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comparing data

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In my program I have class called Bridge, that takes two x,y coordinates and 'connects' them. How do I check if a bridge has already made between 2 coordinates? I was thinking that I could have accessors in the Bridge class that returned its 'from' coordinates and its 'to' coordinates. If the 'from' and 'to' coordinates of a given bridge "match" a given set of coordinates, then a bridge has been made at that location. The problem occurs in the "match" part: //******************************* public boolean isBridgeThere(double fromX, double fromY, double toX, double toY) { java.awt.Point from = new java.awt.Point(fromX, fromY); java.awt.Point to = new java.awt.Point(toX, toY); if (_bridge.getToCoords() = to && _bridge.getFromCoords() = from) { return true; } else { return false; } } //******************************** I see the problem, because the new instance of the point that I create will never equal the getToCoords and getFromCoords of the _bridge, right? So how do I make a more accurate comparison? I hope this all makes sense, thanks all. Gbizzle

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In Java, operator == compares for object identity. To test for object equivalence (i.e. do these two Points correspond to the same coordinate), use the '.equals()' method from java.lang.Object. Classes from the library implement this method in an appropriate way; for example, for Point it will compare the two coordinate values, and for String it will do string comparison. (Your own classes will inherit the default Object implementation unless you override it yourself, which means it will still compare object identity.)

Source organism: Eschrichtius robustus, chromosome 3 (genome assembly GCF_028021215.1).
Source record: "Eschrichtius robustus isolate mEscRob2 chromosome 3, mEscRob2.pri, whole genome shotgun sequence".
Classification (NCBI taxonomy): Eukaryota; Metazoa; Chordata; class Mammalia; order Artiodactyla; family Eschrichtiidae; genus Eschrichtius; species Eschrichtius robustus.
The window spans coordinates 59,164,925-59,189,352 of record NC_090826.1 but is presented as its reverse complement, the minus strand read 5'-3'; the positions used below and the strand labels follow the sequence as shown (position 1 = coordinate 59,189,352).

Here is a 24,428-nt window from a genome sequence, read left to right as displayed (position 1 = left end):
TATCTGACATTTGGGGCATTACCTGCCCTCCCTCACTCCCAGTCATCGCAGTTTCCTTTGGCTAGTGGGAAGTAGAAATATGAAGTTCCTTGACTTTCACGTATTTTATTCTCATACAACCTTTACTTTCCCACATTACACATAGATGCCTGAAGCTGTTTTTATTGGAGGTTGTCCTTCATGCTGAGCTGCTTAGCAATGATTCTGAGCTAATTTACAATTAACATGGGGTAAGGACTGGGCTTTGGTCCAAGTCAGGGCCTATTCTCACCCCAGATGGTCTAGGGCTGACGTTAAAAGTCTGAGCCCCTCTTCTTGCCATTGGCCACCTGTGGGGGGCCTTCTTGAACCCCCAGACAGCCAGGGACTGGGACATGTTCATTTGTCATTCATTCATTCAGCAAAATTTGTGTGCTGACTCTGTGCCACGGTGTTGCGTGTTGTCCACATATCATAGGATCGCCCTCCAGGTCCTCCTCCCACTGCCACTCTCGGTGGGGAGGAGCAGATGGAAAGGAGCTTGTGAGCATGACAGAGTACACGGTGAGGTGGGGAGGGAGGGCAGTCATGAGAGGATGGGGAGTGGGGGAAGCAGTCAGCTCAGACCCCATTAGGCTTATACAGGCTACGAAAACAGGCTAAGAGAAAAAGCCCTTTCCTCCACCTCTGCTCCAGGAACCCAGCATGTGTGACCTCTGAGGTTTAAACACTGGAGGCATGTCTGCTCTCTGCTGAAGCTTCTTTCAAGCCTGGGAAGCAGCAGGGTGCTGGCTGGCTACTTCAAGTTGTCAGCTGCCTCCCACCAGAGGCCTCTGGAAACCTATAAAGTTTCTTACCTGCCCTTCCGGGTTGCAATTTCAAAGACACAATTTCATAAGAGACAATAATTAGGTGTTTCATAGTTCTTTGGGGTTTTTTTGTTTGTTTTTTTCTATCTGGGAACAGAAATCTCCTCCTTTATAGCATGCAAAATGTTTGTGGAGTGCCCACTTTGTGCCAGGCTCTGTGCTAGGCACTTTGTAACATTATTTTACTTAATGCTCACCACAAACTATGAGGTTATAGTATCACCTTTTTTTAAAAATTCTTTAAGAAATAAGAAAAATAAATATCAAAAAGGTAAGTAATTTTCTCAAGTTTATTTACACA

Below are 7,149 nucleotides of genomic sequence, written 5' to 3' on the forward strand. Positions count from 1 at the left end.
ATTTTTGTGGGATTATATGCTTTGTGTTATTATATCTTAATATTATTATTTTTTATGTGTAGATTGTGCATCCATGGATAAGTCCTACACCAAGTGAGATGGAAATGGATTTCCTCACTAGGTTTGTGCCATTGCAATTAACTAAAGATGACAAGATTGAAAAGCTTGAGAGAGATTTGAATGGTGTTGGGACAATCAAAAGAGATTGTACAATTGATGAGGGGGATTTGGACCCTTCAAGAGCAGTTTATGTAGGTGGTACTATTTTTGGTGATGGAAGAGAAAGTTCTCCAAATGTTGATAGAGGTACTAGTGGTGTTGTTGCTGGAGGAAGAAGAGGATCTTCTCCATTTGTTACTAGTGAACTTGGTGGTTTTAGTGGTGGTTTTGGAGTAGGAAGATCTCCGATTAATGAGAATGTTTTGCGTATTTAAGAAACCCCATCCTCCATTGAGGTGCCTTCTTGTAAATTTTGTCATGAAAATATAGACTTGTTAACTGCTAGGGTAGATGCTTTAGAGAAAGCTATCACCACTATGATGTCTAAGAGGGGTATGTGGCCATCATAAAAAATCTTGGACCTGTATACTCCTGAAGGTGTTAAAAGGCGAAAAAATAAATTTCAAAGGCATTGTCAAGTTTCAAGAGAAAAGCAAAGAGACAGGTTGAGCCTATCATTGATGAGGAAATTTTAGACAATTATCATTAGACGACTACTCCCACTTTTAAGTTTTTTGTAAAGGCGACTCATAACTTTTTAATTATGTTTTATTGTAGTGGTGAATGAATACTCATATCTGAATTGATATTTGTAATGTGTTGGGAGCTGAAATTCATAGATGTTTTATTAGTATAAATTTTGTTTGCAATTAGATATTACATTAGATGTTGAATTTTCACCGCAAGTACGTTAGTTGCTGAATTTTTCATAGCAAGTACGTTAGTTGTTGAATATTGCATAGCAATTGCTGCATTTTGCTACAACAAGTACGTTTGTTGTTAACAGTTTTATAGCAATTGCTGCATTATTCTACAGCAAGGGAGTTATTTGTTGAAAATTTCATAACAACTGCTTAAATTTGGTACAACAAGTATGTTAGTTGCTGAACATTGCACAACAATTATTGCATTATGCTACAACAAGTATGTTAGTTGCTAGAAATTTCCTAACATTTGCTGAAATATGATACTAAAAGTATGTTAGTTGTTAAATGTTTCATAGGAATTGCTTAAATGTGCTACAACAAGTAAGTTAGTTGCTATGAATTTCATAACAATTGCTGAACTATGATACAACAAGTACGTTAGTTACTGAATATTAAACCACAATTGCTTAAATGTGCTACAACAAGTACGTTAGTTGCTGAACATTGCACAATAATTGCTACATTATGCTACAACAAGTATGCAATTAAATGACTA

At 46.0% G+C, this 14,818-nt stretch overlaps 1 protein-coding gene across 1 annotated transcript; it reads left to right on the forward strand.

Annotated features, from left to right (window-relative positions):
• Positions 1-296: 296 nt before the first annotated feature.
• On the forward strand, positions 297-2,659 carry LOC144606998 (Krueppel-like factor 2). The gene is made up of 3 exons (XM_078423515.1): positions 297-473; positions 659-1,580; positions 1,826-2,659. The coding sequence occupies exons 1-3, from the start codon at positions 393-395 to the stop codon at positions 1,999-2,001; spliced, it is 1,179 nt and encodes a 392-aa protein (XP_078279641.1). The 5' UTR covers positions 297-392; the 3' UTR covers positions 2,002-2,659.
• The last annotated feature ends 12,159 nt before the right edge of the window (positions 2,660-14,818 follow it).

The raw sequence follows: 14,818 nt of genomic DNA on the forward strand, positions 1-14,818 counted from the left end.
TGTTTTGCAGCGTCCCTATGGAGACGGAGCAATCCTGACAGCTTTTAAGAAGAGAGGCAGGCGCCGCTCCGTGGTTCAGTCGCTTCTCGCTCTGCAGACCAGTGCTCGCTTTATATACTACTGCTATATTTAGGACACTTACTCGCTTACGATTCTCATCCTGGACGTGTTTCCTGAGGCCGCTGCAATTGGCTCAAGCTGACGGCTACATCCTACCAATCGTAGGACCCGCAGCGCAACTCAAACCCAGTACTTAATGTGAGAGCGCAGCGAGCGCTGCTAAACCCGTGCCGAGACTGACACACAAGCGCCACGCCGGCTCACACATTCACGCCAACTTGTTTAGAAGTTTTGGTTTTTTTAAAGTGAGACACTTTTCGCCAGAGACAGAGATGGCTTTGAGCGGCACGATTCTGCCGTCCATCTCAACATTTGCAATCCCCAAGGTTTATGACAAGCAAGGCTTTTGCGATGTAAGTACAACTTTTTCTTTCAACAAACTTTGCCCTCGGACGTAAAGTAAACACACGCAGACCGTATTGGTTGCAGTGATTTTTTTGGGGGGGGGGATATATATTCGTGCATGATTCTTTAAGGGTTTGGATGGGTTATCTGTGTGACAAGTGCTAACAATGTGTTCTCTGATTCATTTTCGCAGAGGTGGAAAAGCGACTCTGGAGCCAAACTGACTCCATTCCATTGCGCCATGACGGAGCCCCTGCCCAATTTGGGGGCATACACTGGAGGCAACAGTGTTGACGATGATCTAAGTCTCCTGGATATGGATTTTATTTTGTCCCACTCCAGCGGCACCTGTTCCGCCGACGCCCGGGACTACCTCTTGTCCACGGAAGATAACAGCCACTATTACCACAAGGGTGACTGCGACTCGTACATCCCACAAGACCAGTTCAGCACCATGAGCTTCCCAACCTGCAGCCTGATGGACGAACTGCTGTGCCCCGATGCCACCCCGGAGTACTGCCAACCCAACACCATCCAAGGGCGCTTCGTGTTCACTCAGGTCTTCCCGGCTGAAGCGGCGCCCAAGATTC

This suggests a way to clean up your approach to the code, since those accessors are kind of ugly: instead of writing "isBridgeThere", implement the .equals() method (such that two Bridges are equal iff they have the same endpoints) and then compare the _bridge to a temporary new Bridge(from, to).

There is one caveat, Java's rule of two (contrast the rule of three in C++): If you implement .equals() you should also implement .hashcode(), and vice versa. The general contract is that "equal" objects have the same hash code; this makes sure that hashing containers like HashMap will work properly.

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